The Commodity Strikes Back
Thoughts on ‘Planet of the Ood’
A very beautiful episode to look at. A stark pallet of whites and blues and greys, the exterior scenes harshly bathed in cold light… counterpointed by the dark warehouses and the red haze of the Ood rage.
Series 4 continues its apparent intent of readdressing moral lapses on the part of the Doctor/show. The inexcusable laxity of the treatment of slavery in ‘The Satan Pit’ (and the invisibility of the issue in the preceding episode) gets repudiated here. Big time.
Some would rather have had a story about a race that actually did crave servitude… but J. K. Rowling has already given the nation that sort of thing with her innately and happily subservient House Elves. And I don’t believe a sentient life form could evolve that wanted to be a commodity. Indeed, to even suggest such a thing may be to fundamentally misunderstand what consciousness is.
This may be a straightforward polemical tale, but there’s nothing wrong with that. This is about ruthless, corporate capitalism exploiting people that it sees as nothing but a resource to be used. Sentient beings cut and sliced and spliced into shape as customisable toys and then packaged, branded, priced-up and shipped out in boxes. People in pacakaging. The gimmicks with their voices say it all: it’s like changeable novelty mobile-phone covers only with people.
This is a parable about commodification. About people turned into products and merchandise. About how relationships between living people become like relationships between things through the logic of the market. Halpen is, in his way, as much a victim of the commodification syndrome as the Ood. We see glimmers of decency in him, not least when he sends Ood Sigma back to his people. But he’s trapped within the logic of the impersonal system. Like the PR girl who – oh joy, oh bliss – does NOT have a yawnsome “crisis of conscience” but does her job, stays within the psychological confines of the system and stays true to her corporate loyalties. The PR/marketing slime in the hospitality lounge are as lobotomised as the Ood. Sharp suits and empty heads and crippled consciences.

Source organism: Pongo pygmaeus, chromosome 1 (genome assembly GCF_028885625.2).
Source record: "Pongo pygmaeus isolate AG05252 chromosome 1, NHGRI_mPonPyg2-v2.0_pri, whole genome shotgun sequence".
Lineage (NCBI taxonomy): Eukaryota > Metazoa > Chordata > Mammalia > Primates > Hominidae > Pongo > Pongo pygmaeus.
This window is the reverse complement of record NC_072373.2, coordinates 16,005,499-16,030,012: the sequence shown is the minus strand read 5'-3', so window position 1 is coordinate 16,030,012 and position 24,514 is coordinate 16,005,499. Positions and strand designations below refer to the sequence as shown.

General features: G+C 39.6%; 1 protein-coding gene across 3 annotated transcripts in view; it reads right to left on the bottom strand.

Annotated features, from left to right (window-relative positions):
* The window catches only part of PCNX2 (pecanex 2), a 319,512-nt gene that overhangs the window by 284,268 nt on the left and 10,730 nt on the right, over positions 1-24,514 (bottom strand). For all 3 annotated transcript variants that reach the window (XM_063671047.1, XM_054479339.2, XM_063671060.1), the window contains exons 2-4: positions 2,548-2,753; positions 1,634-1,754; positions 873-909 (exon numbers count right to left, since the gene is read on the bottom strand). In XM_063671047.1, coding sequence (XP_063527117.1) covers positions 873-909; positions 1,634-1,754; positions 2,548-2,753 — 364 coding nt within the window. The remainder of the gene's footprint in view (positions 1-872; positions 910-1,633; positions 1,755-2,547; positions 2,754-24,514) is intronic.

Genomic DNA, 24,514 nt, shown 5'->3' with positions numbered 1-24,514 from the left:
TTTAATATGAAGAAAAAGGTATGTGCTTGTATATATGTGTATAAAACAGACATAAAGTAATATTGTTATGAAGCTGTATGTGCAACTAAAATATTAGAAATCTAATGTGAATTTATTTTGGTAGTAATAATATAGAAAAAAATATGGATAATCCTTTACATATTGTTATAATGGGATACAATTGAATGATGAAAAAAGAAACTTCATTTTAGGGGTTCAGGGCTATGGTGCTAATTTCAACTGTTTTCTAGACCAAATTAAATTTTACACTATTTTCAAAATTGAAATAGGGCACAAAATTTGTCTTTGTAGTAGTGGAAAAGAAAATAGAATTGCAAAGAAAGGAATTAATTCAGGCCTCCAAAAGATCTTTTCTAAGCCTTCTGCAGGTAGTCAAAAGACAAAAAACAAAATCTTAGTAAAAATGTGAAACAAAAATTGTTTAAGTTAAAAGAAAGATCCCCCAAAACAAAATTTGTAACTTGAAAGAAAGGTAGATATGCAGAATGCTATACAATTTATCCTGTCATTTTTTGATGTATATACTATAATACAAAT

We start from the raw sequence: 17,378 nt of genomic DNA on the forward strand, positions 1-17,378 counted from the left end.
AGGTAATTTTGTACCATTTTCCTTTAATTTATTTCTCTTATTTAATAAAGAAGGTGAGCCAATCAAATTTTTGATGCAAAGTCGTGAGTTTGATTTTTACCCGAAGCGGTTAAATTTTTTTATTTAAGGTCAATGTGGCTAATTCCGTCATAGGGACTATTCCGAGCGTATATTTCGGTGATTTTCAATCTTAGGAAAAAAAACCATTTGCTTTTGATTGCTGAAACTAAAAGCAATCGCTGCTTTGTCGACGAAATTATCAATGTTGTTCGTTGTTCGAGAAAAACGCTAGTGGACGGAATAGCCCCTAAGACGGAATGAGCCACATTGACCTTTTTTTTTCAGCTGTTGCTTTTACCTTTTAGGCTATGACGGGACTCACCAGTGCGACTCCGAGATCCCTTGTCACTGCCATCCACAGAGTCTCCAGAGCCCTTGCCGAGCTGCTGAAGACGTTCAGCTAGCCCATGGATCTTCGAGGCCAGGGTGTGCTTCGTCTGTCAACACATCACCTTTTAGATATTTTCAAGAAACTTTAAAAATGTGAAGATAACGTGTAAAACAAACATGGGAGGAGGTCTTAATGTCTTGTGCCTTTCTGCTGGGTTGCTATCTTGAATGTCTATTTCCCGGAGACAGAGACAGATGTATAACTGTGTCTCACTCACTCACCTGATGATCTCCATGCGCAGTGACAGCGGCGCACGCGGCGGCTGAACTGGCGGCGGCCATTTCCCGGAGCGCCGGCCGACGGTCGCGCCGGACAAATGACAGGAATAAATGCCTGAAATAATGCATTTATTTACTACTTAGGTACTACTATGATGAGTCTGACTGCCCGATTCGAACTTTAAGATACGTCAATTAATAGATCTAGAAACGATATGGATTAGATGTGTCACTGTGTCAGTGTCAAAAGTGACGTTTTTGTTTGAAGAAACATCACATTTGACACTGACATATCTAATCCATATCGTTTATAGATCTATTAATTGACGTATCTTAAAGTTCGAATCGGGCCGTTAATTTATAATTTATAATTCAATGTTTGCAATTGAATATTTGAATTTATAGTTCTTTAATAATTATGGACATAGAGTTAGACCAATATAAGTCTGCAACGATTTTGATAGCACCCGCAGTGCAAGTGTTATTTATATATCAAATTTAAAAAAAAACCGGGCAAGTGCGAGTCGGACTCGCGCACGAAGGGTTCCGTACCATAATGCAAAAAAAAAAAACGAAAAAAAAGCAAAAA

Mr Halpen’s ultimate comeuppance is to become the thing he owned and traded in. That amazing gore moment that also, through the context, manages to be poetic, beautiful and moving. And satisfying. It’s a fantasy, but a pleasing one. Let’s put together a chain-gang starring Warren Buffet, Phil Nike, Rupert Murdoch, etc. See how those bastards like being at the bottom of the pile. Maybe sometimes, empathy must be imposed.
The episode does not flinch from showing the brutality or the necessity or the moral justifiability of violent revolt. No patronising sermons to the oppressed about non-violence.
The Doctor’s remark to Donna – “who do you think made your clothes?” – was quite startling at the time. Under most circumstances, such little eruptions in mainstream drama can be accounted for as mere twinges of liberal guilt… but in a story like this one, which explicitly endorses violent revolution… well, it seems to have a bit more integrity than that.…